Soundings, Think

‘The father of Catholic theology’

Irenaeus of Lyons (d. 202 AD)

ONE OF THE GREATEST THREATS to the Church in the second century is Gnosticism, a multifaceted and polymorphous sect whose origins can be traced to ancient Iran and Babylon. A mixture of Hellenistic philosophy, Iranian mysticism, heterodox Judaism and Christianity, Gnosticism exerted a powerful and corrosive influence in the early Church.

As its name suggests, Gnosticism teaches that salvation is achieved by attaining a secret knowledge (Greek: gnosis) that is revealed through certain human and spiritual agents. The true Christian, according to the teaching of the sect, is someone who has knowledge of these mysteries that would result in true self-knowledge.

The Gnostics also presented a dualistic metaphysics that maintains that reality is fundamentally divided into matter and spirit, and that the former is evil and the latter good. Gnosticism therefore teaches that the material world is evil, and that salvation essentially has to do with liberation from it.

It was in his battle against Gnosticism that Irenaeus, the Bishop of Lyons, produced his most seminal works which contributed to the development of Christian theology in the Patristic era. As a native of Asia Minor, Irenaeus spoke and wrote in Greek and had more than a rudimentary education.

According to Eusebius, one of the earliest historians of the Church, when Irenaeus became Bishop of Lyons, the city was undergoing sporadic persecutions by the Roman authorities. In his attempt to expose and refute the doctrinal errors of the Gnostics and clarify the cardinal tenets of the Church, Irenaeus wrote Against the Heresies (Adversus Haereses) and e Demonstration of the Apostolic Preaching. As these treatises were the earliest attempts at systematically elucidating the teachings of the Catholic Church, they provide invaluable insight into early Christianity.

Against the Gnostic doctrine that the material world is evil, Irenaeus taught that God is the Creator of both the material and spiritual orders. This means that although the world is fallen due to human sin and is therefore in need of salvation, it is not intrinsically evil. Because God is the author of the physical order, it is good in the eyes of the Creator, who wishes His creation to flourish. In his attempt to demonstrate this further, Irenaeus appealed to the incarnation of the second Person of the Trinity. By becoming flesh in the incarnation, the Son of God affirms the goodness of the material creation whose integrity He has come to restore. us, by appealing to two cardinal doctrines of the Christian Faith – creation and incarnation – Irenaeus refuted the erroneous dualism of the Gnostics.

A proper understanding of the goodness of the created order has important implications in the way salvation itself is conceived. Because of their theory that matter is evil, the Gnostics understood salvation as liberation from the imprisonment of the material world. According to them, Christians must be saved from the world. The Gnostics therefore introduced numerous ascetic practices that were purposed to free the souls of believers from the fetters of their physical bodies.

Irenaeus, however, understood salvation as involving the whole created order. us, while the Gnostics emphasised the salvation of the souls of believers, Irenaeus taught the Christian doctrine of the resurrection of the body.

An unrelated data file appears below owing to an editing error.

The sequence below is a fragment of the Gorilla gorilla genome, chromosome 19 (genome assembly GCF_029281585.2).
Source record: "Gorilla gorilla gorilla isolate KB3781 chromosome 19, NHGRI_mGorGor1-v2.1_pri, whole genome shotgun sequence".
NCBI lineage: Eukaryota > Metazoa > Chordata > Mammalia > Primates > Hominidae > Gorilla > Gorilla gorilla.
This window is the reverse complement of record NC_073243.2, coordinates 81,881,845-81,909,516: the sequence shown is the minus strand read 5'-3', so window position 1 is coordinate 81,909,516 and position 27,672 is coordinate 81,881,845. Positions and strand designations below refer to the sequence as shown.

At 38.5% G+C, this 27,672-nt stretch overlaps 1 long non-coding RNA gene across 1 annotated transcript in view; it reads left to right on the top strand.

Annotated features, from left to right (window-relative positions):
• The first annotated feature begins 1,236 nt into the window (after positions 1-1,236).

In fact, in his doctrine of “recapitulation”, Irenaeus taught that through His life, suffering, death and resurrection, Christ brings the fallen world into alignment once again with the will and the purpose of God, so that it could achieve its true goal (telos). Unlike the Gnostics, who taught a salvation from the world, Irenaeus insisted in the salvation of the world.

Irenaeus did not only refute the heretical teachings of the Gnostics. He also presented his readers with the rule of faith, the synthesis of the whole Catholic doctrine. For this reason Irenaeus was not merely an apologist, but the father of Catholic theology.

The great theologian of Latin Christianity, Tertullian, described Irenaeus as a “very exact inquirer into all doctrines”. Therefore, Irenaeus may be described as the first theologian who presented the various tenets of the Christian Faith in their profound coherence and beauty.

IRENAEUS GROUNDS HIS THEOLOGY in the Faith that the Church received from the Apostles. In Against Heresies, Irenaeus writes: “The Church, though dispersed throughout the whole world, even to the ends of the earth, has received from the Apostles and their disciples this faith.

“The only true and life-giving faith, the Church has received from the Apostles and imparted to her sons. For the Lord of all gave to His Apostles the power of the Gospel, through whom also we have known the truth, that is, the doctrine of the Son of God,” he adds.

By appealing to the doctrinal tradition of the Church to refute the teachings of the Gnostics, Irenaeus teaches the modern Church two important lessons. Firstly, Scripture belongs to the Catholic (universal) Church. Its interpretation is therefore the work of the entire Church, and should never be subjected to the idiosyncratic and subjective views of isolated groups or individuals.

Secondly, the doctrines of the Church are extremely important for reading the Bible correctly. To be sure, the doctrines of the Church about God, Christ and salvation are based on God’s revelation recorded in the Bible. But they in turn provide the necessary theological framework for reading and understanding Scripture.

The Gnostic heresy has shown how one’s understanding of the message of the Bible can be distorted when it is read through the lens of an alien metaphysics.

Dr Roland Chia is Chew Hock Hin Professor of Christian Doctrine at Trinity College. He worships at the Fairfield Preaching Point in Woodlands.